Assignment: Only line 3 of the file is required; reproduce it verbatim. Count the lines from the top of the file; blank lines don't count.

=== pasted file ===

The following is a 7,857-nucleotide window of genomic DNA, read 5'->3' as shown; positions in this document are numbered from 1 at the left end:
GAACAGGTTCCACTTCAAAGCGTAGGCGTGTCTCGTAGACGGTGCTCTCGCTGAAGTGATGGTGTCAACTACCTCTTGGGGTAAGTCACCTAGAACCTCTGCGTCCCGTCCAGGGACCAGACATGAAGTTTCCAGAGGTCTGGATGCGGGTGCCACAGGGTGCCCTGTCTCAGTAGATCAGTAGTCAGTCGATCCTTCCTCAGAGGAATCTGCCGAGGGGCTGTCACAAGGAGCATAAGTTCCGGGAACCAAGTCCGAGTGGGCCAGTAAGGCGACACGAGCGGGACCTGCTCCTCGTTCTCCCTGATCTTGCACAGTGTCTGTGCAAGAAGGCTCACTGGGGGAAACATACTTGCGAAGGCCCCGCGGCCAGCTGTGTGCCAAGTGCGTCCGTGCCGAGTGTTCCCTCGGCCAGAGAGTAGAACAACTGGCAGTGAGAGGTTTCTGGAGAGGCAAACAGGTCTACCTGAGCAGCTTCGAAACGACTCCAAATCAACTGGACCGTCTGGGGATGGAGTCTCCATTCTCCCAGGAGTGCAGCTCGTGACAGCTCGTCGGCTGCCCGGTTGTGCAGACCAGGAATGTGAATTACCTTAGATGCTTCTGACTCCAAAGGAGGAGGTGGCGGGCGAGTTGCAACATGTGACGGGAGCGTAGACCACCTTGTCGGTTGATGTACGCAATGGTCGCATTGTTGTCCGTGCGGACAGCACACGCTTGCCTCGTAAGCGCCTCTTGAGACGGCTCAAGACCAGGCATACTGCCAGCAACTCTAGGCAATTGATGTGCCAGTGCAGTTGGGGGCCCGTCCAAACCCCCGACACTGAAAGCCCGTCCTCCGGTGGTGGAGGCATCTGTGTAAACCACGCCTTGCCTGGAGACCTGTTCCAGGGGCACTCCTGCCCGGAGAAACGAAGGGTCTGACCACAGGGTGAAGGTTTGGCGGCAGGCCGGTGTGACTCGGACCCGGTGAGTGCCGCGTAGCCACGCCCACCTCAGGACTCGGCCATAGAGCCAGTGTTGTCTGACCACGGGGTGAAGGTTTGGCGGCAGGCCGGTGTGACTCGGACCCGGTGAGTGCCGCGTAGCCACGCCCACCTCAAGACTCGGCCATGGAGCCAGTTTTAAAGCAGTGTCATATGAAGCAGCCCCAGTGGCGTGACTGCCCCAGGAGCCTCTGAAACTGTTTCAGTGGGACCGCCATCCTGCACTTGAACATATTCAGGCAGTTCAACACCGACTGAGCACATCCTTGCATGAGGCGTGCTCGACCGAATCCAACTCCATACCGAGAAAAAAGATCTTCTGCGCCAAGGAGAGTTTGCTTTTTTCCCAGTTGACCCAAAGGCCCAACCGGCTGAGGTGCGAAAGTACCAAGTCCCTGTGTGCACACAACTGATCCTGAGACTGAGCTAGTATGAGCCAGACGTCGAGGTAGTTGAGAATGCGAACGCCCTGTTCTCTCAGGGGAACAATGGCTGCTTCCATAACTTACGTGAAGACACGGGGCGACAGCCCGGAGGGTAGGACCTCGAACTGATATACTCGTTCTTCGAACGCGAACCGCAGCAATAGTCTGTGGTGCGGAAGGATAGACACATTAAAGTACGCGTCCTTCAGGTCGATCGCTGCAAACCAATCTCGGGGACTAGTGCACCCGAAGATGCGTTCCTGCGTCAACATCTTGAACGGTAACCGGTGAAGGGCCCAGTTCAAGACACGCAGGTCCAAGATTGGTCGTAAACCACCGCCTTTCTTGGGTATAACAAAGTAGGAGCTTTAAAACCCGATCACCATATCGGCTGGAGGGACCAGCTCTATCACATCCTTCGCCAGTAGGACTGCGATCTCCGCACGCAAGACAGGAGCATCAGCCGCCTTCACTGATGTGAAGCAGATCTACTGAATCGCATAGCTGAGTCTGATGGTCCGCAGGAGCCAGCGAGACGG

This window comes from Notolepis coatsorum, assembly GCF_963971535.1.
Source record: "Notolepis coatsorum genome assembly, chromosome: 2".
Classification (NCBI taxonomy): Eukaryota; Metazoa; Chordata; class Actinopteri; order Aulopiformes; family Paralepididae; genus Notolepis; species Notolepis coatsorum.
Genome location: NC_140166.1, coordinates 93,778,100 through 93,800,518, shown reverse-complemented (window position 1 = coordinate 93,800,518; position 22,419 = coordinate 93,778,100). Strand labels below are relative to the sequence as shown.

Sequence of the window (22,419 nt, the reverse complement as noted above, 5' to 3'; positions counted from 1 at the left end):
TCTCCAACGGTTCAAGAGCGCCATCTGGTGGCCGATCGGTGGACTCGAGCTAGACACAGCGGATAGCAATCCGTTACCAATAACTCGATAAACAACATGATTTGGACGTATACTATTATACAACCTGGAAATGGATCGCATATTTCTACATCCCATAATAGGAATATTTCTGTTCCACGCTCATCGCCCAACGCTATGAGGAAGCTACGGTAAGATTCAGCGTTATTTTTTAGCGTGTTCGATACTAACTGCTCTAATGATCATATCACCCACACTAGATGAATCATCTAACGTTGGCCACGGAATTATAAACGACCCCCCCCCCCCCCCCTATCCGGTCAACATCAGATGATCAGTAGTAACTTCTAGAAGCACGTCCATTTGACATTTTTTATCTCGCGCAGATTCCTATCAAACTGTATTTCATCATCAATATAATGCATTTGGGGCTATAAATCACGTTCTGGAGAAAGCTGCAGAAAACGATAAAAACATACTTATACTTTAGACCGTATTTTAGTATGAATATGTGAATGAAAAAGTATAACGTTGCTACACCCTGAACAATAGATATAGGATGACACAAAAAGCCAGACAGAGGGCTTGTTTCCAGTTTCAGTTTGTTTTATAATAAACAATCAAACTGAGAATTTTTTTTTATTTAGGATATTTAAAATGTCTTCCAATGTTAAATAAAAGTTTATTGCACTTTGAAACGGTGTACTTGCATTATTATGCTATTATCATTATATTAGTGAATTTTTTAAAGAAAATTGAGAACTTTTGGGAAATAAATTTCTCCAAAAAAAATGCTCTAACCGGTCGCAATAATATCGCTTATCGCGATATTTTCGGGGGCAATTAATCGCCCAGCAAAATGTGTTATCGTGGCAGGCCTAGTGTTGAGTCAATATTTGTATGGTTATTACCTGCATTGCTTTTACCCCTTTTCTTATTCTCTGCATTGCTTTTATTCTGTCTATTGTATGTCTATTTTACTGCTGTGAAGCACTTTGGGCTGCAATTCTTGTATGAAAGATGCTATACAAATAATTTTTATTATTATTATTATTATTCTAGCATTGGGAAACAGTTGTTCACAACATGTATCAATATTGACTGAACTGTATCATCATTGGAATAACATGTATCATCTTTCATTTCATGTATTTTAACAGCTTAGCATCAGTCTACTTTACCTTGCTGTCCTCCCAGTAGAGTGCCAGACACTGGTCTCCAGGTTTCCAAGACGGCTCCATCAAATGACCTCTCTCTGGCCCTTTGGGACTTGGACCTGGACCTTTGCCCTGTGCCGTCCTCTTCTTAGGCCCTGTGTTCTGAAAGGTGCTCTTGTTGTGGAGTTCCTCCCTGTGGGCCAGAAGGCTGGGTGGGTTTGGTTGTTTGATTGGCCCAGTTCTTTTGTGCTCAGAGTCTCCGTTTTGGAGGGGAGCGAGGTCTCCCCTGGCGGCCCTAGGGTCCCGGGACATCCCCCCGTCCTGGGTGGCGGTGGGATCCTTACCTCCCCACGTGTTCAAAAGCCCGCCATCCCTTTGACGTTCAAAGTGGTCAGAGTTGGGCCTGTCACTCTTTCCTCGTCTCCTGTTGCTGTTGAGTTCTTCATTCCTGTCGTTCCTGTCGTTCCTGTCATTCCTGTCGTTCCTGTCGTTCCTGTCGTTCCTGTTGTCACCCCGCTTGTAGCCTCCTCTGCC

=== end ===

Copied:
This window comes from Notolepis coatsorum, assembly GCF_963971535.1.